There’s a good reason the Galapagos Islands are on every nature photographer’s bucket list. The Galapagos are one of those rare and magical places where the wildlife approaches you. It is not uncommon to find yourself stepping around wildlife on the trails. Most fauna here is utterly unconcerned with your presence.
What should you look for as a wildlife photographer when planning a trip to the Galapagos Islands?
First off, independent photographic travel to the Galapagos is impractical. Hotels organize day trips but these reach only a small subset of the central islands, and only during the heat of the day. As a photographer you want to be on-site early and late in the day – when the light is the best, and the wildlife the most active. The only way to get to the best sites for the early morning and late afternoon is by organized yacht-based tour.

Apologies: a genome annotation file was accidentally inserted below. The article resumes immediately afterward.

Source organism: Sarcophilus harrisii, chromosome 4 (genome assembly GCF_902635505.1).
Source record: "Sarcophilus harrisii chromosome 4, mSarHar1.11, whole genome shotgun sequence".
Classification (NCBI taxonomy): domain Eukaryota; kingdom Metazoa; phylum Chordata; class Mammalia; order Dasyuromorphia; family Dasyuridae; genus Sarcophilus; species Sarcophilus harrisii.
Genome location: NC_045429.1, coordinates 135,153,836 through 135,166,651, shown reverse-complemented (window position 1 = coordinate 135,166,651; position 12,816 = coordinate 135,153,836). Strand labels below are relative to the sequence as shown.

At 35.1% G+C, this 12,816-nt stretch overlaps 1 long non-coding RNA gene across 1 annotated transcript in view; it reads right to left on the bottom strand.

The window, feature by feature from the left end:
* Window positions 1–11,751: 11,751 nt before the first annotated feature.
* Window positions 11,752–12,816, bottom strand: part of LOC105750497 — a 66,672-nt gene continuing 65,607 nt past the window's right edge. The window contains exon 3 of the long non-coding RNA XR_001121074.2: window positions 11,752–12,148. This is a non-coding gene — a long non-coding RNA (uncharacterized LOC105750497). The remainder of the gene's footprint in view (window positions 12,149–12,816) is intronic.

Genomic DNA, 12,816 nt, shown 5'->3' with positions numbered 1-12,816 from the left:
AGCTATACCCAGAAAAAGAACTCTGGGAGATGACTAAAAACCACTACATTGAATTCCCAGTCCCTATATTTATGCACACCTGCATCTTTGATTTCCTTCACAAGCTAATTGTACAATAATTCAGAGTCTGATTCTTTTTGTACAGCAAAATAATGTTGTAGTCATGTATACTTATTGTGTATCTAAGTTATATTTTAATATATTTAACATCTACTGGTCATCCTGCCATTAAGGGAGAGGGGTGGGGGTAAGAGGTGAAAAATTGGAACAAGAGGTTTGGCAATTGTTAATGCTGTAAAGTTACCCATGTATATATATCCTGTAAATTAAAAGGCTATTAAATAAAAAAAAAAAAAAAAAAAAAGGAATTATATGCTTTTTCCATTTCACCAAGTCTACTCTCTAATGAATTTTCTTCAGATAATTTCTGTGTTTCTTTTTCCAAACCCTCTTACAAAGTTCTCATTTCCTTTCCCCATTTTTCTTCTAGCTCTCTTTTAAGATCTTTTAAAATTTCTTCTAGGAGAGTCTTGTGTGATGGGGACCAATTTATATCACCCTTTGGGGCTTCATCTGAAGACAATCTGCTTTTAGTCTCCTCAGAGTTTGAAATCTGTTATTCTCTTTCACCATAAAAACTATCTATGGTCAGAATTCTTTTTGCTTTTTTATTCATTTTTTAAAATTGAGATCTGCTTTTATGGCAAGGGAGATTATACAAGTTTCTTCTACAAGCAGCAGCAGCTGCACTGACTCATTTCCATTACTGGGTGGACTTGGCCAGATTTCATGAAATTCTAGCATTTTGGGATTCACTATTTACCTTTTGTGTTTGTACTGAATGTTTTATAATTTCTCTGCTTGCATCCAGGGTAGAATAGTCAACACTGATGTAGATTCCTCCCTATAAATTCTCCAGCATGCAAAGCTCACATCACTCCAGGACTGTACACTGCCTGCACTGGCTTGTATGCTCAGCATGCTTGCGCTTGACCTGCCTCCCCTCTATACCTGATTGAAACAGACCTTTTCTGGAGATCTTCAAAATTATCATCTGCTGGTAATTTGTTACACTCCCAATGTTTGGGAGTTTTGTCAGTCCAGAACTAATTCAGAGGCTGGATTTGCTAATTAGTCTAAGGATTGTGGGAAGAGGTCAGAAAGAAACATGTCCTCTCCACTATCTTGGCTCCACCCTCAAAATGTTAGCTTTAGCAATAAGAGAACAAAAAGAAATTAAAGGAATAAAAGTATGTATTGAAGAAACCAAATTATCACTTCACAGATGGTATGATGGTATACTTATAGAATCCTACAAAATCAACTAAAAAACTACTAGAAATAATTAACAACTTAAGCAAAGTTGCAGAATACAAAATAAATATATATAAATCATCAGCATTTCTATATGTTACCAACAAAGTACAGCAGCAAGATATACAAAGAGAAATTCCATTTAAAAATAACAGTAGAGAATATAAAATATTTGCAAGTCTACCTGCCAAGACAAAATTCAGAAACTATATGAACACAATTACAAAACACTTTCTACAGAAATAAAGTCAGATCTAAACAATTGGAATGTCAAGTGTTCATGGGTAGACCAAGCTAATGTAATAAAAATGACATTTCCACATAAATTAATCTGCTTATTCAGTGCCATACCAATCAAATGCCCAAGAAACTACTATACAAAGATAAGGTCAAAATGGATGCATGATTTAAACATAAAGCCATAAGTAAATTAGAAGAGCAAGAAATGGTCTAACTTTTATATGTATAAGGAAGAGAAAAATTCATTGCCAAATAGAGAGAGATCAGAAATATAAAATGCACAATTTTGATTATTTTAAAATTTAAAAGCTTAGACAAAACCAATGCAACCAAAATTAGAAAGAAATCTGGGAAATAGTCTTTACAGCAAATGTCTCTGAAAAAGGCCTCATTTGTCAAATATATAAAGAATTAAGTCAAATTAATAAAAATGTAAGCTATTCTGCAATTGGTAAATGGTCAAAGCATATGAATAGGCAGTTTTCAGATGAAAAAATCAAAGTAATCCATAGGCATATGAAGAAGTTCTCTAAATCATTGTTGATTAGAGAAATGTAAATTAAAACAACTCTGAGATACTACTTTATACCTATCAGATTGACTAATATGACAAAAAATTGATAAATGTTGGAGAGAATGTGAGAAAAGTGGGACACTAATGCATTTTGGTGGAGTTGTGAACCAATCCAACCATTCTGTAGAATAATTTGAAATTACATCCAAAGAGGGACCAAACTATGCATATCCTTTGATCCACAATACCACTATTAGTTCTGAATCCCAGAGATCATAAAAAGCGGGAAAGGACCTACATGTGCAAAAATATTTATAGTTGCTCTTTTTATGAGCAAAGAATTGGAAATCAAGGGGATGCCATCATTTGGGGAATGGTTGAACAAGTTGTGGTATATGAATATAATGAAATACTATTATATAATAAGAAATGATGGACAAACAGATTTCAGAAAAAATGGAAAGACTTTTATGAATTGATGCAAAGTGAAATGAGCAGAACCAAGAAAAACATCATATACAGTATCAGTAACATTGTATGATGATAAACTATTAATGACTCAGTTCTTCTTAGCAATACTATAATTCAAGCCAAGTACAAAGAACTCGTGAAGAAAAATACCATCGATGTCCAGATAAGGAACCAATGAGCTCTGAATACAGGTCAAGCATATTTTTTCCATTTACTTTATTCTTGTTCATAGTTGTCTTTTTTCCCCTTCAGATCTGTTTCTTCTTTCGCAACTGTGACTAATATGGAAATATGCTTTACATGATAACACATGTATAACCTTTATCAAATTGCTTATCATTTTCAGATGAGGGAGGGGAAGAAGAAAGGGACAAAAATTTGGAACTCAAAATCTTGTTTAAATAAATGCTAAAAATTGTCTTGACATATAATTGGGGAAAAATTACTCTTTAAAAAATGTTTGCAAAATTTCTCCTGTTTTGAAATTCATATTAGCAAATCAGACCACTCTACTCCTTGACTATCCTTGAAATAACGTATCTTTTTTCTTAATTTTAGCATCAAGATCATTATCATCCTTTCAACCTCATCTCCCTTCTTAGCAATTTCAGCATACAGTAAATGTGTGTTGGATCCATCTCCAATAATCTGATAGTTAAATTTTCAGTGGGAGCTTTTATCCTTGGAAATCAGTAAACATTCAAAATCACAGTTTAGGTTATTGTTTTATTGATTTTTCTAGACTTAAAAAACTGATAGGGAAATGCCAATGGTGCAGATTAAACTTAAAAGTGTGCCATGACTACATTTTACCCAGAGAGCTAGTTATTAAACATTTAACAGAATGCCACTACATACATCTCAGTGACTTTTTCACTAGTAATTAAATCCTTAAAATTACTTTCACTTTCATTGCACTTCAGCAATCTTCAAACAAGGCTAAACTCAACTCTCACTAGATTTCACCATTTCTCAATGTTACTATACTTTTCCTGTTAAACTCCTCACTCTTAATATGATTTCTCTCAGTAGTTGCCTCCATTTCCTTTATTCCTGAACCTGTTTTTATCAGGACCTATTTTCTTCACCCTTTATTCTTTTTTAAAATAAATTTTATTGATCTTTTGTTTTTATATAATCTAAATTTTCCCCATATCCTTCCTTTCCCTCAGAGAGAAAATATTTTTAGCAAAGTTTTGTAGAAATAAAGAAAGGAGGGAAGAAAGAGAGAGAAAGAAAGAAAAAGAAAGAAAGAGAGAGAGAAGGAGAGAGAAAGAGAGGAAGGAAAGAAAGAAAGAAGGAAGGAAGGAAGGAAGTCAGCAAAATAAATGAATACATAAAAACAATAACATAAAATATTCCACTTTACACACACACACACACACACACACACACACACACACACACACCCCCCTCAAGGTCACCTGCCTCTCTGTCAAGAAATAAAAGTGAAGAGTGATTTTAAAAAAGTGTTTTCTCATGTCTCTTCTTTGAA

Ideally, you should take a special photography tour. It should be long enough – 10+ days – to reach the less-visited and more interesting outer islands. It would be foolish to spend the time, money, and effort to get to the Galapagos only to miss Tower, Fernandina, Isabela and Espanola Islands. Miss these islands and you miss so much of what the islands are known for.
Your ideal photography trip should be small. Sixteen guests is a practical limit for the Galápagos. The national park allows no more than 16 guests per naturalist, so larger groups might have multiple guides and split participants, which frequently means shorter landings. The National Park also excludes larger vessels from some of the more sensitive sites.